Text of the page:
Finding the secret to Wake Forest's success

Wake Forest is 4-0 for the first time since 2006, when the Demon Deacons won the ACC.

Let that sink in for a second.

Most prognosticators assumed Wake would be improved this year, but who could’ve predicted 4-0? This is a team that was just 6-18 in its first two seasons under Dave Clawson, a team that produced a historically bad offense in 2014, a team that earned three of its first seven wins under Clawson by scoring seven points or fewer. And here they are, the 4-0 Deacons.

So, how’d it happen?

The obvious guess would be that, after three years in Clawson’s system, the team is simply performing better all around. There’s probably some truth to that in terms of the overall talent on the field, but the underlying stats are actually surprisingly similar to a year ago.

Through four games in 2015, Wake averaged 5.58 yards per play. This year, it’s averaging just 4.88 yards per play.

Last year, Wake scored on 33 percent of its drives in its first four games, while this year, it’s scoring on 31 percent.

Last year, the ground game -- ignoring sacks -- averaged 4.82 yards per carry in its first four games. This year, 4.51.

Through four games a year ago, the Deacons had 25 plays of 20 yards or more. This year, just 12.

Indeed, it actually appears that Wake’s offense is worse this year than last (though considering the opposition, that’s probably not an entirely apples-to-apples comparison).

So if the offense isn’t better, the secret must be the defense, right?

Again, we see pretty similar results across the board, with last year’s D allowing 1.33 points per drive and this year’s allowing 1.29.

Instead, the secret to Wake’s success is actually in fulfilling the usual coaching cliche: Turnovers and rushing.

But wait, didn’t we say the ground game was worse this year?

Yes, on average, that’s true. But the interesting thing is that Clawson has actually relied on that ground game far more than he did a year ago, which has had a ripple effect throughout the offense. Through four games a year ago, 64 percent of Wake’s offensive plays were dropbacks by the quarterback (pass, sack or scramble). This year, that rate is just 39.5 percent. In other words, the Deacons are running the ball about 40 percent more often than they did through four games a year ago.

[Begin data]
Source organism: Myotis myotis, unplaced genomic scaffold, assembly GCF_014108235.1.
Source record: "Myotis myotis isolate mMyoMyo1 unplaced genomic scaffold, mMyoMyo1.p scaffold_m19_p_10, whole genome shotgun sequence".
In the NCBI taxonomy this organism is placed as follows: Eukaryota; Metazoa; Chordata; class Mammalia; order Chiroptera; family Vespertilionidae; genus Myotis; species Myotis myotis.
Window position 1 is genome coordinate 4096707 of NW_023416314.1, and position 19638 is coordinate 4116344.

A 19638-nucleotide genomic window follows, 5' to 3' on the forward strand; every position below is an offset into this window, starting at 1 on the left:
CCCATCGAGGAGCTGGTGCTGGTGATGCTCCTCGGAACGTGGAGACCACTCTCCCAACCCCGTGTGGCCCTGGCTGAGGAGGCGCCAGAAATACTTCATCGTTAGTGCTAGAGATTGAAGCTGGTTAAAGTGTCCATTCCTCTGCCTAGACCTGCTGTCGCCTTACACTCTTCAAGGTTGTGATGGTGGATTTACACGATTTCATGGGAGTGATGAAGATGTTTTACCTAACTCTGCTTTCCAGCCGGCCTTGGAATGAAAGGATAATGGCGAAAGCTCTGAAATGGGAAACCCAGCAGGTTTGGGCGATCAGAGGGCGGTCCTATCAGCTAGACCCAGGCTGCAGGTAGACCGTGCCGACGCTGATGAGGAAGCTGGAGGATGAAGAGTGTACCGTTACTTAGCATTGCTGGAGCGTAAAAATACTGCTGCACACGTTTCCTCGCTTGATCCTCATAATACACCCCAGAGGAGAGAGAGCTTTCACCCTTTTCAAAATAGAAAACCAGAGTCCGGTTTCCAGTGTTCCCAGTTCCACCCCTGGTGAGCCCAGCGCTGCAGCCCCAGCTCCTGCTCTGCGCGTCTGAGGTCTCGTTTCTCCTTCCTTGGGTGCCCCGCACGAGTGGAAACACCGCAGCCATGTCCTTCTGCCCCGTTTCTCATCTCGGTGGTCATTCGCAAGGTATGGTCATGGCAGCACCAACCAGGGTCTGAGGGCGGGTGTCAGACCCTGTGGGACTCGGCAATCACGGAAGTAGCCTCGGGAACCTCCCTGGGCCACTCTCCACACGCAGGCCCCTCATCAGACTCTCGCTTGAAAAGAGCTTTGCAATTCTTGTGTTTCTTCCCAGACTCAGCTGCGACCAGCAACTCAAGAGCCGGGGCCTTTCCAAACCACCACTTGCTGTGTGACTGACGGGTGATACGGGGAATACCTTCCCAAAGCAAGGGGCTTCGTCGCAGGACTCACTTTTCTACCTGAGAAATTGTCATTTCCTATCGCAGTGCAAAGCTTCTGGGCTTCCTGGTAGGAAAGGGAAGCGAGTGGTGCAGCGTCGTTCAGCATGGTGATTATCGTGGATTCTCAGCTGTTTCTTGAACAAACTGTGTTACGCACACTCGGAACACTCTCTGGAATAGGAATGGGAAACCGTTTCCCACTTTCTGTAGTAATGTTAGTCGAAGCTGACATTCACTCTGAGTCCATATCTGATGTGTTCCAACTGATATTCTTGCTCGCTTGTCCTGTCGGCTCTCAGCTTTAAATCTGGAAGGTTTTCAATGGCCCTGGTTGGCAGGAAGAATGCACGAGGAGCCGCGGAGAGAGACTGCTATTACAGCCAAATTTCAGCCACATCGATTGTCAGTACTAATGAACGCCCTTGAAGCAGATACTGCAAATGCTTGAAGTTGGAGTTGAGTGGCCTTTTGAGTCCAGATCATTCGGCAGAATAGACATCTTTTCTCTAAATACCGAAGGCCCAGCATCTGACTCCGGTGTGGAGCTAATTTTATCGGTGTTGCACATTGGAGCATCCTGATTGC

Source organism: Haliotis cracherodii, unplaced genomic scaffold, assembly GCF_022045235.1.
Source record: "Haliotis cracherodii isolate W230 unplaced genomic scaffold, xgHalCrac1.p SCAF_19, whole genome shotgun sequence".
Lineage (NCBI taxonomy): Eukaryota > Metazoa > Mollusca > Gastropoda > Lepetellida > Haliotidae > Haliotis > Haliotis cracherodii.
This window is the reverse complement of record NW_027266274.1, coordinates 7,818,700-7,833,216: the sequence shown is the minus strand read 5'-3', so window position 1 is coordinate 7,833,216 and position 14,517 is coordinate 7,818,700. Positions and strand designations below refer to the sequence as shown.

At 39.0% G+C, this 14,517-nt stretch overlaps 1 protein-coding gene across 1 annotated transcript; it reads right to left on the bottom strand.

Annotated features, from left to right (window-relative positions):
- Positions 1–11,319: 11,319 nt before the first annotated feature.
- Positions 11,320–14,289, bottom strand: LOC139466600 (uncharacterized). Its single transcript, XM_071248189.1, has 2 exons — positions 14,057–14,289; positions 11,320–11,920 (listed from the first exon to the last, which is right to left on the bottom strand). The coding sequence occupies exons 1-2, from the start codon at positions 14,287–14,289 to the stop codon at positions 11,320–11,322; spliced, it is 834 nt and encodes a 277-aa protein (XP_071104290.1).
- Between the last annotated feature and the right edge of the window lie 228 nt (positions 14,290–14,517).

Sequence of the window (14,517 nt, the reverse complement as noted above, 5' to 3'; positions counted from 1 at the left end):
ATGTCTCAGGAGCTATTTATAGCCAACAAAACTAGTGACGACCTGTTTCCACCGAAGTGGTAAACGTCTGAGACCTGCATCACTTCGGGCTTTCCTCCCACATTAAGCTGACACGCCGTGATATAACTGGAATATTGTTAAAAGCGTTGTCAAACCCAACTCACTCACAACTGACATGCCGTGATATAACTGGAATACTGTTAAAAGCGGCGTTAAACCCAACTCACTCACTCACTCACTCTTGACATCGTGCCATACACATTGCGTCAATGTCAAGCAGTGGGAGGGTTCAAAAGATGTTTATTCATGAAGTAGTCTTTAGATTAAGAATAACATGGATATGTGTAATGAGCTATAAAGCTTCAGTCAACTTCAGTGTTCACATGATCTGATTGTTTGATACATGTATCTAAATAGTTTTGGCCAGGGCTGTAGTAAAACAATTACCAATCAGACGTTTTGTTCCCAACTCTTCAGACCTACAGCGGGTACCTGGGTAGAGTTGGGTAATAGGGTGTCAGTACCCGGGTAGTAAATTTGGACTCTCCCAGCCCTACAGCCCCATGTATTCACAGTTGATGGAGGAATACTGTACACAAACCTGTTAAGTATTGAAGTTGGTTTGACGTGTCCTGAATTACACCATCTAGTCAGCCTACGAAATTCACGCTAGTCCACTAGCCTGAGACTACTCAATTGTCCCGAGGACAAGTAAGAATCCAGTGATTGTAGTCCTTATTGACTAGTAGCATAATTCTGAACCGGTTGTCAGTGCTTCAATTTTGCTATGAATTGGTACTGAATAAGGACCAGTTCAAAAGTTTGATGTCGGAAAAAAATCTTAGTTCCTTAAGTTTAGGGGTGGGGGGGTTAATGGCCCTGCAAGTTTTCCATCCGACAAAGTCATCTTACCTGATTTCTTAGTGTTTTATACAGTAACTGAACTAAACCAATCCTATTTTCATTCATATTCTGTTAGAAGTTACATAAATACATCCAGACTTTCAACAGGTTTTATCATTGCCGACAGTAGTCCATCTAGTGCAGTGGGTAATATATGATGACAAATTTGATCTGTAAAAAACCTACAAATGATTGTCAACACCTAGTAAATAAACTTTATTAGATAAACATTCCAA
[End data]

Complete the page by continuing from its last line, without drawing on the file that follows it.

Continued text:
The results are threefold:

1.) The Deacons are controlling the tempo of the game, keeping their defense off the field for more time.

2.) Wake has far fewer wasted plays. Just 31 percent are going for a loss or no gain, while last year that rate was 39 percent. That’s translated to more manageable third-down situations.

3.) Fewer passing plays means fewer chances for the QBs to throw picks, and in turn, Wake is committing fewer turnovers.

And that’s the other big change from last year. At this point in 2015, Wake had a turnover margin of minus-7 and opponents had scored 31 more points off turnovers than Wake had. This year, the Deacons are plus-5 in turnover margin and plus-10 in points off turnovers.

Add that up and it means turnovers are directly responsible for 41 additional points for Wake Forest this season through four games -- or about 10 points per game. Ten points per game is the difference between Wake being 6-18 in Clawson’s first two seasons and being 13-11.

So the good news is that Wake is 4-0 against a tougher schedule than a year ago and still has plenty of room to improve. The bad news is that turnover margins are a notoriously unpredictable metric, and sustaining success in that department can be tough.

But let’s assume starting quarterback Kendall Hinton comes back soon from a knee injury, the ground game keeps getting better, and the big plays follow more consistently. That would certainly be enough to overcome a regression toward the mean in turnovers, and it’s an entirely reasonable goal for this Wake team moving forward.